One example is a recent projection from the Midwest’s grid operator that showed electricity demand in the region is expected to decline almost 1 percent annually through 2016.
The forecast of a 0.75-percent reduction in annual electricity demand within the Midcontinent Independent System Operator Inc.’s North and Central regions represents a shift from the 0.8 percent growth rate in the organization’s previous long-term reliability assessment.
(Photo by Michael Krigsman via Creative Commons)
After a three-year pilot program that won praise from state officials and environmental groups, Minnesota’s largest natural gas utility is proposing to walk away from a concept known as revenue decoupling.
CenterPoint Energy, which is in the midst of a contested rate case, said in a Jan. 31 regulatory filing that it will no longer seek approval for a permanent decoupling mechanism it proposed last summer.
That proposal faced opposition from the Minnesota Attorney General’s Office, which argued that it would confuse customers and shift too many costs and risks onto residential and small business ratepayers.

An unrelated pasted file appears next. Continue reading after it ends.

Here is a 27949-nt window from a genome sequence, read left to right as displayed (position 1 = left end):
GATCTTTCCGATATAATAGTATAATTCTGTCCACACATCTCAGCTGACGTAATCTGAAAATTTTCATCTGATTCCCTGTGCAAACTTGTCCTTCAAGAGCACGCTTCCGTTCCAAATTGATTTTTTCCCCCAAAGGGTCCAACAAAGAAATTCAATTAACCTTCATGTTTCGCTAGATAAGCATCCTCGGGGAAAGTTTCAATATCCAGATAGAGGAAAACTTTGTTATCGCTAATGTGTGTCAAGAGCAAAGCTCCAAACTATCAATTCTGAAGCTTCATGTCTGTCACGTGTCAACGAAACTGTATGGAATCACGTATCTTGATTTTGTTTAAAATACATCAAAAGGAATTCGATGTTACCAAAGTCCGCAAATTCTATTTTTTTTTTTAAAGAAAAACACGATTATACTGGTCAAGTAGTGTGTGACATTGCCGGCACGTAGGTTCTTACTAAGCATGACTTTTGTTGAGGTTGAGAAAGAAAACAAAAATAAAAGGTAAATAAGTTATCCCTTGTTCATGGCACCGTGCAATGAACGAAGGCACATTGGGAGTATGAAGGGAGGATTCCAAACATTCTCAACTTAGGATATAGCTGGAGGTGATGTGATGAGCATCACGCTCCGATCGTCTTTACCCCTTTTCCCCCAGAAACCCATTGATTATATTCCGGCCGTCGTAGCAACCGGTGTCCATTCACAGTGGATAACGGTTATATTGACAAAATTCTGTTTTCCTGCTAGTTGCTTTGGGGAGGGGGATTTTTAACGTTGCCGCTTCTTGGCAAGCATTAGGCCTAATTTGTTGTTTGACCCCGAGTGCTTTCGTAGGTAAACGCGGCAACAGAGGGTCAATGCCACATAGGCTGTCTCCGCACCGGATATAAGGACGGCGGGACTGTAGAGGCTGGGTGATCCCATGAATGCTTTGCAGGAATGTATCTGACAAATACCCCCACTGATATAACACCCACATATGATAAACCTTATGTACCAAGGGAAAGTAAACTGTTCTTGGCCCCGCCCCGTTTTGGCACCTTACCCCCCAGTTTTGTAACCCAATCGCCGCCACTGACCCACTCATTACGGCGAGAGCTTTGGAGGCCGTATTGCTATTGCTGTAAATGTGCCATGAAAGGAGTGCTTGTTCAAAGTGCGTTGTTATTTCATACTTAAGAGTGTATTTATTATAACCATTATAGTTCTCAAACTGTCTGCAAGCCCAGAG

As more customers switch to high-efficiency lighting, utilities are having to look elsewhere to meet energy conservation mandates. (Photo by Dan McKay via Creative Commons)
What happens when the “low-hanging fruit” of energy efficiency runs out?
Illinois is about to find out.
After years of heavy reliance on lighting upgrades and other programs, the state’s two largest utilities, Commonwealth Edison (ComEd) and Ameren Illinois, are now coming up short on meeting state-mandated efficiency goals.
However, Illinois Commerce Commission orders released last month show there are still plenty of opportunities to further cut energy consumption, according to clean energy advocates who are part of the stakeholder group involved in the proceedings.
“Nikki Neutron” is among the characters used in the National Theatre for Children’s energy-themed school performances. (Photo courtesy National Theatre for Children)
As low-hanging fruit gets tougher to find, utilities are being forced to think creatively about their energy conservation programs.
Ward Eames has a solution that’s certainly creative.
Eames is founder of the National Theatre for Children, a Minneapolis education company that stages thousands of shows each year in school gyms and auditoriums across the country. The productions are paid for by utilities and deliver lessons on electrical safety, renewable energy or energy conservation.
The aim is to spark kids’ interest in energy with an entertaining program, but the real target is often adults.
(Photo by Pedro Moura Pinheiro via Creative Commons)
If you traveled by air over the holidays, you may have landed with a bit of green guilt.